The first mutual funds came into being around the 1890s, but the first open-end mutual fund was established in 1924. Almost a century later, mutual funds are increasingly becoming the preferred investment option amongst investors. A mutual fund pools money from investors by selling securities. The reason behind its popularity turns out to be the fact that people don’t need to conduct individual, independent research on securities they invest in – the mutual fund manages everything. But that’s not all there is to mutual funds. Here’s a list of five essentials that you must know before you make an investment yourself.
#1 – They are not zero-risk
- Before you start investing in mutual funds, analyse your investment plan. Keep in mind your investment objective and the time frame of your investment.
- Mutual funds are always better off as a long-term investment. But are you investing in mutual funds because someone told you that they’ve earned a fortune?
- This certainly doesn’t imply that there is no risk involved. People end up earning a good amount of money through mutual funds because the investors are rewarded with the risk premium.
- This only illustrates that mutual fund investments are subject to some risk, even if they those risks be lower than that of other assets.
- Always invest carefully and never with incomplete research.
#2 – Everything isn’t free
- If you wish to invest in active funds, you require fund managers to manage them for you. That’s the very essence of a mutual fund. Fund managers are experts that study and identify the best opportunities to invest your funds. Obviously, this bring itself some costs.
- Investors cover this cost via management fees or the load, which is to be paid in the beginning of the investment. An Exit load is a fee charged by the mutual fund scheme to its investors if they plan to terminate their investments, typically within one year of the investment initiation.
- The load typically varies between 0.5-1% of the investment value. This, and other expenses add up to impact the expense ratio of a mutual fund, which depends on the costs the mutual fund faces.
#3 – There’s always 2 variants of a mutual fund scheme
- Every mutual fund in India is available to investors in 2 variants — there’s a regular plan, and another called a direct plan. A regular plan is sold through a distributor or agent and involves a commission (typically 0.75-1%) paid to them that comes out of your investments!
- The direct plan on the other hand, does not involve any such commissions. Investors in direct plans therefore generate more returns on their investments, since the 0.75-1% saved is directly passed on to them.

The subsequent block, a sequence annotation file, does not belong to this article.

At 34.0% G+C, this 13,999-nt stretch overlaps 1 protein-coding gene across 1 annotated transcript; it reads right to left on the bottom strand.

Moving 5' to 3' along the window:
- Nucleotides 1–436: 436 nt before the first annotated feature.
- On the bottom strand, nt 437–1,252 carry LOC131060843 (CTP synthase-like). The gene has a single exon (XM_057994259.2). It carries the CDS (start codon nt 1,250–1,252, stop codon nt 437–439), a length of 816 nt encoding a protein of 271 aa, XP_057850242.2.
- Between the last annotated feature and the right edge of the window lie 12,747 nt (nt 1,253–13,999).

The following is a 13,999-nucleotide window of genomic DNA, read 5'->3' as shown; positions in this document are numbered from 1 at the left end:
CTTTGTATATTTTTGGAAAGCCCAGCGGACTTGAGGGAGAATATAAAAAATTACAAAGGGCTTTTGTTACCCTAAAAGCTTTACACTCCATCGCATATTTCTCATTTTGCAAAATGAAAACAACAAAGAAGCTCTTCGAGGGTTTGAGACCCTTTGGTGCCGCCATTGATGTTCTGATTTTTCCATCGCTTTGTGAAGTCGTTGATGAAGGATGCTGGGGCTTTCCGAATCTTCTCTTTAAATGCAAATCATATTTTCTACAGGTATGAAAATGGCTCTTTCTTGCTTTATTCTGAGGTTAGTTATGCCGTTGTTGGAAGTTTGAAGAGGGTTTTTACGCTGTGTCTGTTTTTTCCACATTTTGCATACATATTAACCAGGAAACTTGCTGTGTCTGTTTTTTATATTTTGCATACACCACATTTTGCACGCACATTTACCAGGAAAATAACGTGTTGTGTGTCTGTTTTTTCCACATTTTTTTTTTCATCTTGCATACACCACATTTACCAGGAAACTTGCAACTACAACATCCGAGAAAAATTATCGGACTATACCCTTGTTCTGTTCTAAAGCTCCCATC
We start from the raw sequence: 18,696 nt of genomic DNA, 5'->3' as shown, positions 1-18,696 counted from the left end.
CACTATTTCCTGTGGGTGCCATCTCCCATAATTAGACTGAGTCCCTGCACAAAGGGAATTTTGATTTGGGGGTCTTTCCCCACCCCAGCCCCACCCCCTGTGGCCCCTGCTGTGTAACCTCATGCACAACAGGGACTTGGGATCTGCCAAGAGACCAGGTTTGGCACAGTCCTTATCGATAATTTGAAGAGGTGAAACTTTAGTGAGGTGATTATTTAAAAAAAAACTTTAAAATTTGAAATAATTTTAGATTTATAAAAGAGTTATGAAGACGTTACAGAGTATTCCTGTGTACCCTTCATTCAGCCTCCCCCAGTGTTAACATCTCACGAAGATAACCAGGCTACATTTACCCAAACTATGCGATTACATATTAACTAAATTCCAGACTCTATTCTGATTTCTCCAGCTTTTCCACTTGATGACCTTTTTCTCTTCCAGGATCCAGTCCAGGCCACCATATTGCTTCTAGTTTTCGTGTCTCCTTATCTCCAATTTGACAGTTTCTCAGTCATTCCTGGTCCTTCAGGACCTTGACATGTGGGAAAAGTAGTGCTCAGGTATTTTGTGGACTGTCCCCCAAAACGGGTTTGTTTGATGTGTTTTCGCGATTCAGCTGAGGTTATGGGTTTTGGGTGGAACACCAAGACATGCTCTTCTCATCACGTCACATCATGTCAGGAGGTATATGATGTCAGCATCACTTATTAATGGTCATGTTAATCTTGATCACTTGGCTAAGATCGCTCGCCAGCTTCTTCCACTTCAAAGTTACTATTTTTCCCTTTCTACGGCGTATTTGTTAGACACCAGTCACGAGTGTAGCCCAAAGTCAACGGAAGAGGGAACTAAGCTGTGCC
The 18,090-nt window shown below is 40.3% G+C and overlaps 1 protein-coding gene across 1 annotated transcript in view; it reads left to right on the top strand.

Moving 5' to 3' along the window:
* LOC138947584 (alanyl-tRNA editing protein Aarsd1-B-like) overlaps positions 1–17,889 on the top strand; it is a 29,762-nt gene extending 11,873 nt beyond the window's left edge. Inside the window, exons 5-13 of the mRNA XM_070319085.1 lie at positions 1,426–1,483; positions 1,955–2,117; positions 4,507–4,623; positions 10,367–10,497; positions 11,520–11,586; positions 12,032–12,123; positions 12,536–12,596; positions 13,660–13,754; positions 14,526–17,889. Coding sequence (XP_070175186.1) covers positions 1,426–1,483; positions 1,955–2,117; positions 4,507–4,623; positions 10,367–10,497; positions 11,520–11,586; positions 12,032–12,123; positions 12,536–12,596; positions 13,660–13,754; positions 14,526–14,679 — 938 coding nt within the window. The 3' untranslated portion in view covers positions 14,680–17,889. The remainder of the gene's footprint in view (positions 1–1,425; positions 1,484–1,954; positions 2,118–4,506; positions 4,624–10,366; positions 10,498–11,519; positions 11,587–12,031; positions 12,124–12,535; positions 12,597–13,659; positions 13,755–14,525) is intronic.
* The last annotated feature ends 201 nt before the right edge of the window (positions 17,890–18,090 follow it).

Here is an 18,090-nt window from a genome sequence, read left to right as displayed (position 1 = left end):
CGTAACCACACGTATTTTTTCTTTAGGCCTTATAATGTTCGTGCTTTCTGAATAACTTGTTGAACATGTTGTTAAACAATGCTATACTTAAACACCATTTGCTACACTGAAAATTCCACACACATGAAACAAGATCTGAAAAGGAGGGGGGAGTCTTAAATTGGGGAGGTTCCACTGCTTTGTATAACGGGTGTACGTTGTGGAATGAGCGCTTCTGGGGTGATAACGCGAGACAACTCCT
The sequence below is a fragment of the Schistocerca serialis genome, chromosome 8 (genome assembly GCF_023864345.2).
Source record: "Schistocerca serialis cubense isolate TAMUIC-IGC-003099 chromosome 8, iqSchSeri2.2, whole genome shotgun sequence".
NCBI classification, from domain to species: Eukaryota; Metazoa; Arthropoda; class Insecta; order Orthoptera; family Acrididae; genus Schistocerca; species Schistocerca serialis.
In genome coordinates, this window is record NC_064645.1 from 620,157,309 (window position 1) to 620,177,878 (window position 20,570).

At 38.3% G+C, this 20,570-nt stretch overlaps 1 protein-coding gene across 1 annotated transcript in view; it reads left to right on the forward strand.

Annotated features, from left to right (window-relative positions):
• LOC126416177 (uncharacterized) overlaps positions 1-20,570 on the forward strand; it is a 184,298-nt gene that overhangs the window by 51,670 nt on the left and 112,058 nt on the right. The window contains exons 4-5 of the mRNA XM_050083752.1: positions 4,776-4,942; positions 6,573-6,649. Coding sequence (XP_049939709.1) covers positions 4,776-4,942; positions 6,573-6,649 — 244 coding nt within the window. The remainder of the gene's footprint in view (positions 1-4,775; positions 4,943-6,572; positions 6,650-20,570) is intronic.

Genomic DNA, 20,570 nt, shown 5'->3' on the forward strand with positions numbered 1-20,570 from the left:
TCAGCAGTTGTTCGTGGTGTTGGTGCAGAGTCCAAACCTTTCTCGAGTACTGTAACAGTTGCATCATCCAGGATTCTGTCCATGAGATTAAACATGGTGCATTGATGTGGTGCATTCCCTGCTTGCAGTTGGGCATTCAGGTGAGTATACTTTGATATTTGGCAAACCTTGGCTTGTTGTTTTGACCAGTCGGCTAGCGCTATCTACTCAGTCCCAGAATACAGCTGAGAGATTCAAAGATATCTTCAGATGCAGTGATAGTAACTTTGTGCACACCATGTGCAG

#4 – Mutual funds can help you save on income tax
- There’s a category of mutual funds – called Equity Linked Savings Schemes (ELSS), or tax saving mutual funds that can help their investors save on their income tax while simultaneously offering the advantage of generating healthy returns on their investments.
- Investments in ELSS qualify for tax exemption, granted by Section 80C of the Income Tax Act. An amount of up to Rs 1.5 lakh annually can be exempted from the investor’s taxable income if they are channelled into an ELSS. Since these tax saving mutual funds invest in the equity markets, they may carry more risk as compared to other tax saving investment options. At the same time, they tend to deliver higher returns to their investors.
- As is the case with most other mutual funds, you also get the option to invest in them via a lump sum investment, or via a Systematic Investment Plan (SIP) at regular intervals to save on your tax.
#5 – Buying funds with low NAV is a myth
- It is a common misconception among investors that buying funds with a lower NAV is a good idea since they are cheaper. This perception is incorrect and can cost you a decent amount of gains.
- The NAV (Net Asset Value) represents a fund’s market value and not its market price. So, it is an ill-informed decision if you’re choosing to buy funds just because they have a lower NAV.
- The increase and decrease in NAV depends on the performance of the fund’s investments. It is wise to choose an older fund with a higher NAV if it is demonstrating solid credentials, rather than just any fund with a lower NAV.
When are you getting started?
There are over 2000 mutual fund schemes in India, with Assets Under Management at ₹ 23.43 lakh crore as of May 2018. At the same time, the total number of folios (or accounts) stood at 7.35 crores. Investor sentiment is clearly positive for mutual funds. Even though they involve some risk, but with timely and smart investments decisions, you can end up on the path to your wealth goals.